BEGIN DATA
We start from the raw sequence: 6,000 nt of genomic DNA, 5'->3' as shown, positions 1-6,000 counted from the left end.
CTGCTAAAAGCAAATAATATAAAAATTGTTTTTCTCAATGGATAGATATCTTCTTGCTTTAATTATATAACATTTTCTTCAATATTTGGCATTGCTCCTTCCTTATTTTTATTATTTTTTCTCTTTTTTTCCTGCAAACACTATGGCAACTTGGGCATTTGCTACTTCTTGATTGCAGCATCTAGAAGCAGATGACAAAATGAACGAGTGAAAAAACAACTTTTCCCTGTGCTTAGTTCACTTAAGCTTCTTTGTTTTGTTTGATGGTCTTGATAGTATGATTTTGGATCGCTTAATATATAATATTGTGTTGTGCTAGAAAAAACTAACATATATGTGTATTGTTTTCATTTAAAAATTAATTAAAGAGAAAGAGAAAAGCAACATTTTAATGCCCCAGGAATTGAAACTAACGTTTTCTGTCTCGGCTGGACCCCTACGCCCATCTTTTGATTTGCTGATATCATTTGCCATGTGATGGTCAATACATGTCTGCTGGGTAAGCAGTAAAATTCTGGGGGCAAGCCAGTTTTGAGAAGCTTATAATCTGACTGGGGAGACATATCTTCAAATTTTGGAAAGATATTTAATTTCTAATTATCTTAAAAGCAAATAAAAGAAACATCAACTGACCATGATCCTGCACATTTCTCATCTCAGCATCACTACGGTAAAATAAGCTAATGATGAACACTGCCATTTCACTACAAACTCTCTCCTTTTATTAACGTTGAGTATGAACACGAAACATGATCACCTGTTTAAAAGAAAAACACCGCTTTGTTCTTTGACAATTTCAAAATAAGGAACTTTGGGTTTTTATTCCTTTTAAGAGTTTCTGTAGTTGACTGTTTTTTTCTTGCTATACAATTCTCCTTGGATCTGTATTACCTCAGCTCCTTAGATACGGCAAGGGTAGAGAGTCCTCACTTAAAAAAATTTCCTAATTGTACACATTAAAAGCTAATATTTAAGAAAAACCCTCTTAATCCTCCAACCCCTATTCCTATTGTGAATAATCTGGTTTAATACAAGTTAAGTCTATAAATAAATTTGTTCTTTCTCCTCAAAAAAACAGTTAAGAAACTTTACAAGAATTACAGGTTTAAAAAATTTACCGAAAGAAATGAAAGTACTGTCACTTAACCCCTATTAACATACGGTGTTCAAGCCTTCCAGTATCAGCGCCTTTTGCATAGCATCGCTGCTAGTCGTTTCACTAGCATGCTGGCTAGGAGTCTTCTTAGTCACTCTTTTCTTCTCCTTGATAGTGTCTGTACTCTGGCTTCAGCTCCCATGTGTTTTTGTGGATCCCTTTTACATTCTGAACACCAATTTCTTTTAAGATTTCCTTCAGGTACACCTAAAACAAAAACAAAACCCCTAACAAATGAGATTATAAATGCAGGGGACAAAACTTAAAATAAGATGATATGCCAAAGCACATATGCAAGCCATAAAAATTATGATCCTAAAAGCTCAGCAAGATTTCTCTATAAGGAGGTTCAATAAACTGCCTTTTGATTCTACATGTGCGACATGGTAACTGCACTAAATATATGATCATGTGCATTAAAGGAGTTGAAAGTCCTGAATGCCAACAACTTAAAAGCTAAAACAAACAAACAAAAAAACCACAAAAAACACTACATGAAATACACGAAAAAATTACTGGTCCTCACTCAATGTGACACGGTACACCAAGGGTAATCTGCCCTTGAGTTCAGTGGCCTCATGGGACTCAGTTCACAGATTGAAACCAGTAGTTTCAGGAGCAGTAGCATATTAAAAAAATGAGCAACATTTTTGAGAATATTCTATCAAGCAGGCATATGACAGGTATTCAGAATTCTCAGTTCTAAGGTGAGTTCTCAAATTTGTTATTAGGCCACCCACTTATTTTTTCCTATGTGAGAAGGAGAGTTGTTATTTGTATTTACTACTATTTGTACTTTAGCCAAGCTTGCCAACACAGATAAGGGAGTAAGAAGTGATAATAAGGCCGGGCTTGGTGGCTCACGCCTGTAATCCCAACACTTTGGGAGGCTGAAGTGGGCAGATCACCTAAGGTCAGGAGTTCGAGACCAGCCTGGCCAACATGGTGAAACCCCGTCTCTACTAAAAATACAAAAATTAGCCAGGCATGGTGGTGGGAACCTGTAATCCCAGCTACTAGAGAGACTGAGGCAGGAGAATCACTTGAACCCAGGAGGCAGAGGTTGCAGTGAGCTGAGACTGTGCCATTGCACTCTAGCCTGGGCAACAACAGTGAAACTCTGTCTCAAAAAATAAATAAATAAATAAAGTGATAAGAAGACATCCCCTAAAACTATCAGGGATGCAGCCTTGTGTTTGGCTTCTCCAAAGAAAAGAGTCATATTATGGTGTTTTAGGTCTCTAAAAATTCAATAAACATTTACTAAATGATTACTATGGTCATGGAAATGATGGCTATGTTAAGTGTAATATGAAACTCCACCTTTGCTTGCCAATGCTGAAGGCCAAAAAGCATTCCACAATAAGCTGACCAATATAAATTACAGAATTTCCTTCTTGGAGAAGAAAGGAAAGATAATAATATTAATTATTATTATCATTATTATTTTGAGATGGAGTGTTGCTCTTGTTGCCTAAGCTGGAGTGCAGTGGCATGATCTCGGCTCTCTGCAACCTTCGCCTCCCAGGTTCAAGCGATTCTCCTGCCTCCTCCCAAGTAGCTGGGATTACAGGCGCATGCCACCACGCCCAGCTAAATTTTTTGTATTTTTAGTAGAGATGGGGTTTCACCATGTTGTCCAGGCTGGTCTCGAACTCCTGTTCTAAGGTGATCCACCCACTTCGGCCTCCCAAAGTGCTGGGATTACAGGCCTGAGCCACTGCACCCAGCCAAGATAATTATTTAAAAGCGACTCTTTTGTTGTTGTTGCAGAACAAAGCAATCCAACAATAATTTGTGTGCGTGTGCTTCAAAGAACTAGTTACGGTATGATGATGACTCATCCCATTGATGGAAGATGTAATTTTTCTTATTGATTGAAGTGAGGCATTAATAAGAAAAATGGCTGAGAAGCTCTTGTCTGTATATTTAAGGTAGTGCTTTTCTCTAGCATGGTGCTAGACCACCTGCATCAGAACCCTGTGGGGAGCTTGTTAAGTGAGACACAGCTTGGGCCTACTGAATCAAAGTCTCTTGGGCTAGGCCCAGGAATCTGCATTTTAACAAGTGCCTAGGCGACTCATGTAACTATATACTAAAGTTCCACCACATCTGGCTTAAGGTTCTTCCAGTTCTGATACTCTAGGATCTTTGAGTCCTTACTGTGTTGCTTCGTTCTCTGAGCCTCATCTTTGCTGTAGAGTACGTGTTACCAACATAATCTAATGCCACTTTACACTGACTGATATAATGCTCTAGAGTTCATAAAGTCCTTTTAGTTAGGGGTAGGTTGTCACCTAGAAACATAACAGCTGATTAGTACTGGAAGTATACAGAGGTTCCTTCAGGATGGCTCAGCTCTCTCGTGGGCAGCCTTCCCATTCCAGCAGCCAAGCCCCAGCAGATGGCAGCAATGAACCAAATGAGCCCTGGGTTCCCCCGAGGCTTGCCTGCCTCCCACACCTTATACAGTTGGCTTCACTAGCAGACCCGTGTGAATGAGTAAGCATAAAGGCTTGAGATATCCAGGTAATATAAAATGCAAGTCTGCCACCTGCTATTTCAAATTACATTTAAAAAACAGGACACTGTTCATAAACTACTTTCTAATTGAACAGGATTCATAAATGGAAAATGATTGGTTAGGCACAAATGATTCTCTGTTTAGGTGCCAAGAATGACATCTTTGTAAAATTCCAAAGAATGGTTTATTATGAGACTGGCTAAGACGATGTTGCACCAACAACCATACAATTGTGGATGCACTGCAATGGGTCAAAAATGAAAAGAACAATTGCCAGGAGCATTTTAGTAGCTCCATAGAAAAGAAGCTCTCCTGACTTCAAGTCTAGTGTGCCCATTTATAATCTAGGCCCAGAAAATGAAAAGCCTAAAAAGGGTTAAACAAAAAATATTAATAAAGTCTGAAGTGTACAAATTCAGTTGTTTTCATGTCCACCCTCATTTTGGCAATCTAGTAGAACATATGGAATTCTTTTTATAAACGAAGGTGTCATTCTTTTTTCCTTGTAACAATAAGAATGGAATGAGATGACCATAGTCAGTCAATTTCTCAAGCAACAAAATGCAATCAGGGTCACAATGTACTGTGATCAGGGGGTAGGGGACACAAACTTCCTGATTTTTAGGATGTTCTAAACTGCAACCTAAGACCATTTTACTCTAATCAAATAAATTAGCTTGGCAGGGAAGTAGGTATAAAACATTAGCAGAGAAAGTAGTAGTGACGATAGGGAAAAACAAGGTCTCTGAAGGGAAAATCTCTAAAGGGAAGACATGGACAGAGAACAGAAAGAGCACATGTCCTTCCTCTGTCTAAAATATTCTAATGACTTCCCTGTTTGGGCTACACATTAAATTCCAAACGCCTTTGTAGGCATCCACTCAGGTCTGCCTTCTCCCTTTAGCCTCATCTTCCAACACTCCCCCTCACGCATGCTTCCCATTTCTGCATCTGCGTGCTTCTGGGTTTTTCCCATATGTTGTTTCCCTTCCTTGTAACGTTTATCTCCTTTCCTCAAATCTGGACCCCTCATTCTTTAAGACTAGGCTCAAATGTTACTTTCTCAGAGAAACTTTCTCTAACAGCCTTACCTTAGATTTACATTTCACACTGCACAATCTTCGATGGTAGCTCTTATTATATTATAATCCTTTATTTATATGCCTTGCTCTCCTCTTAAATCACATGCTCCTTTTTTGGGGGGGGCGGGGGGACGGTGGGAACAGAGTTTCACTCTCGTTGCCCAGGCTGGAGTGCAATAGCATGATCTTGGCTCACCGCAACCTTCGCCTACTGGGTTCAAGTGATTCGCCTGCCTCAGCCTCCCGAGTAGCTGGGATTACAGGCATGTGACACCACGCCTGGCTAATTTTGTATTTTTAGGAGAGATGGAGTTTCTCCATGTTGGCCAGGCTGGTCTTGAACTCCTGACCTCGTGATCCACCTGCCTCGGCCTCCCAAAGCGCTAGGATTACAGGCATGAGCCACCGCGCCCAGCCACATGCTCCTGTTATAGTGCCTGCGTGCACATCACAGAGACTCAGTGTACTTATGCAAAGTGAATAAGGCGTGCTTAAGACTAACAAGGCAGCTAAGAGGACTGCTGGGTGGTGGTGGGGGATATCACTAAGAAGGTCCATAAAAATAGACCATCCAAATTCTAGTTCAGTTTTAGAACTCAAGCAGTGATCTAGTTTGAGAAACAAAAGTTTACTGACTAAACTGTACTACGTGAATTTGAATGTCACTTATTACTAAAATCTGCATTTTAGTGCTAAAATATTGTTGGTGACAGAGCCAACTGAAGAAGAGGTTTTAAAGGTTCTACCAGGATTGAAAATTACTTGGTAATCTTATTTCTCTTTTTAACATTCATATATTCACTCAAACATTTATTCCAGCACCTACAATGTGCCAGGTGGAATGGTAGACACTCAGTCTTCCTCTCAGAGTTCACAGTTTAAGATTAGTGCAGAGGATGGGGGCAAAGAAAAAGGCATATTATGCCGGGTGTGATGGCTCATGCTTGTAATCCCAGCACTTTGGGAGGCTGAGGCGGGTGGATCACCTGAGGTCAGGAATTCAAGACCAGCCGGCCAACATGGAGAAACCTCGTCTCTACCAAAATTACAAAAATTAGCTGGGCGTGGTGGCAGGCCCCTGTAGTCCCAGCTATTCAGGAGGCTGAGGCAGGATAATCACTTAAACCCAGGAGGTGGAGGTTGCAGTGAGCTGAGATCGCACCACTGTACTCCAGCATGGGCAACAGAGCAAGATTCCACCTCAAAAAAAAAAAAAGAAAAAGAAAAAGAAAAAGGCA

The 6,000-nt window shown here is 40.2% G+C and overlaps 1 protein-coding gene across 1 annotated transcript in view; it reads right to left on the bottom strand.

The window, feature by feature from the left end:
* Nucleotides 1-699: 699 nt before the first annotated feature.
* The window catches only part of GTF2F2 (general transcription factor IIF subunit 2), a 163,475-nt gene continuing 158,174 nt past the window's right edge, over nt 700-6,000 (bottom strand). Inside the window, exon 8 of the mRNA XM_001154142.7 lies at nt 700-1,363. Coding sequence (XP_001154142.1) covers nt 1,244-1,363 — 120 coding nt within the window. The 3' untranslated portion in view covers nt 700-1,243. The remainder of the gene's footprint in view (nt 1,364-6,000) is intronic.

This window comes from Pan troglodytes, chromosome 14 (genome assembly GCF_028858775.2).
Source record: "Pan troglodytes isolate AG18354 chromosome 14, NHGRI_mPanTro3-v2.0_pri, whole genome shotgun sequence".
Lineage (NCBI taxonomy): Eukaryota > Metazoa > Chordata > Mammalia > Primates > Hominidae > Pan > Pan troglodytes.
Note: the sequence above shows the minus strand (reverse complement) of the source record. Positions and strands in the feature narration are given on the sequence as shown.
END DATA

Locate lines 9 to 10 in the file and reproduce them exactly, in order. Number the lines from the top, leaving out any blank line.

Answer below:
Lineage (NCBI taxonomy): Eukaryota > Metazoa > Chordata > Mammalia > Primates > Hominidae > Pan > Pan troglodytes.
Note: the sequence above shows the minus strand (reverse complement) of the source record. Positions and strands in the feature narration are given on the sequence as shown.